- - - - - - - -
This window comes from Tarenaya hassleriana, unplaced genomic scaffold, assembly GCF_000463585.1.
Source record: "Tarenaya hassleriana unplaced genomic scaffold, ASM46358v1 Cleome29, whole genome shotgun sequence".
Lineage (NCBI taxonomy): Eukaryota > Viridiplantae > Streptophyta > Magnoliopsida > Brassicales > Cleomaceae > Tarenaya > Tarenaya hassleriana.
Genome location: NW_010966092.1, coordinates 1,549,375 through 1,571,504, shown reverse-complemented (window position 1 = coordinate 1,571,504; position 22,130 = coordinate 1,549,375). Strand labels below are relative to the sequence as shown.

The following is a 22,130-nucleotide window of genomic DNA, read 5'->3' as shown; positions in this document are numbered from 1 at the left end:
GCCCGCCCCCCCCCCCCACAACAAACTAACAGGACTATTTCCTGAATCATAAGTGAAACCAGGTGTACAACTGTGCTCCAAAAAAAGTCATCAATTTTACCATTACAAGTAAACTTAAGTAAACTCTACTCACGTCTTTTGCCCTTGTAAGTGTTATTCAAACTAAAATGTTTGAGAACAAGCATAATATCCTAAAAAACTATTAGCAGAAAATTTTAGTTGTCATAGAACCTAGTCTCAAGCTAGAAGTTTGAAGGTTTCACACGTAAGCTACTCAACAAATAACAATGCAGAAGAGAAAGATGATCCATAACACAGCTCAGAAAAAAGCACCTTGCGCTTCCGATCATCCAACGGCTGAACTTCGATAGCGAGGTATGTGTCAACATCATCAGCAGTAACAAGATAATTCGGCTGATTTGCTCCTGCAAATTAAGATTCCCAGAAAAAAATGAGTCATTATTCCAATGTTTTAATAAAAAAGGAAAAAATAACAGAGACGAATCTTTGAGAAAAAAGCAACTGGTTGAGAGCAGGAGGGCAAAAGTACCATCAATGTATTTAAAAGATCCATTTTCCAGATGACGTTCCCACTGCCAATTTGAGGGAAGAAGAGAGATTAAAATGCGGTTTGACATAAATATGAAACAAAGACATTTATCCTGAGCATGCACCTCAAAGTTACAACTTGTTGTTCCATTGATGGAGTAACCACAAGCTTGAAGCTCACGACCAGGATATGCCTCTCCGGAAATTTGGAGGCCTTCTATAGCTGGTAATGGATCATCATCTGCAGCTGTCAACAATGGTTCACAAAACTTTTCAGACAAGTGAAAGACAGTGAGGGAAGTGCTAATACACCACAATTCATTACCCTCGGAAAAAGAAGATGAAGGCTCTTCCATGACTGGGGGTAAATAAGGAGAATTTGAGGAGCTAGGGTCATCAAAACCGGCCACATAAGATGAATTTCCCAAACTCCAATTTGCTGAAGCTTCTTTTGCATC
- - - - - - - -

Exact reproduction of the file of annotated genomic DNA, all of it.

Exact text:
This window comes from Tarenaya hassleriana, unplaced genomic scaffold, assembly GCF_000463585.1.
Source record: "Tarenaya hassleriana unplaced genomic scaffold, ASM46358v1 Cleome29, whole genome shotgun sequence".
Lineage (NCBI taxonomy): Eukaryota > Viridiplantae > Streptophyta > Magnoliopsida > Brassicales > Cleomaceae > Tarenaya > Tarenaya hassleriana.
Genome location: NW_010966092.1, coordinates 1,549,375 through 1,571,504, shown reverse-complemented (window position 1 = coordinate 1,571,504; position 22,130 = coordinate 1,549,375). Strand labels below are relative to the sequence as shown.

The following is a 22,130-nucleotide window of genomic DNA, read 5'->3' as shown; positions in this document are numbered from 1 at the left end:
GCCCGCCCCCCCCCCCCACAACAAACTAACAGGACTATTTCCTGAATCATAAGTGAAACCAGGTGTACAACTGTGCTCCAAAAAAAGTCATCAATTTTACCATTACAAGTAAACTTAAGTAAACTCTACTCACGTCTTTTGCCCTTGTAAGTGTTATTCAAACTAAAATGTTTGAGAACAAGCATAATATCCTAAAAAACTATTAGCAGAAAATTTTAGTTGTCATAGAACCTAGTCTCAAGCTAGAAGTTTGAAGGTTTCACACGTAAGCTACTCAACAAATAACAATGCAGAAGAGAAAGATGATCCATAACACAGCTCAGAAAAAAGCACCTTGCGCTTCCGATCATCCAACGGCTGAACTTCGATAGCGAGGTATGTGTCAACATCATCAGCAGTAACAAGATAATTCGGCTGATTTGCTCCTGCAAATTAAGATTCCCAGAAAAAAATGAGTCATTATTCCAATGTTTTAATAAAAAAGGAAAAAATAACAGAGACGAATCTTTGAGAAAAAAGCAACTGGTTGAGAGCAGGAGGGCAAAAGTACCATCAATGTATTTAAAAGATCCATTTTCCAGATGACGTTCCCACTGCCAATTTGAGGGAAGAAGAGAGATTAAAATGCGGTTTGACATAAATATGAAACAAAGACATTTATCCTGAGCATGCACCTCAAAGTTACAACTTGTTGTTCCATTGATGGAGTAACCACAAGCTTGAAGCTCACGACCAGGATATGCCTCTCCGGAAATTTGGAGGCCTTCTATAGCTGGTAATGGATCATCATCTGCAGCTGTCAACAATGGTTCACAAAACTTTTCAGACAAGTGAAAGACAGTGAGGGAAGTGCTAATACACCACAATTCATTACCCTCGGAAAAAGAAGATGAAGGCTCTTCCATGACTGGGGGTAAATAAGGAGAATTTGAGGAGCTAGGGTCATCAAAACCGGCCACATAAGATGAATTTCCCAAACTCCAATTTGCTGAAGCTTCTTTTGCATC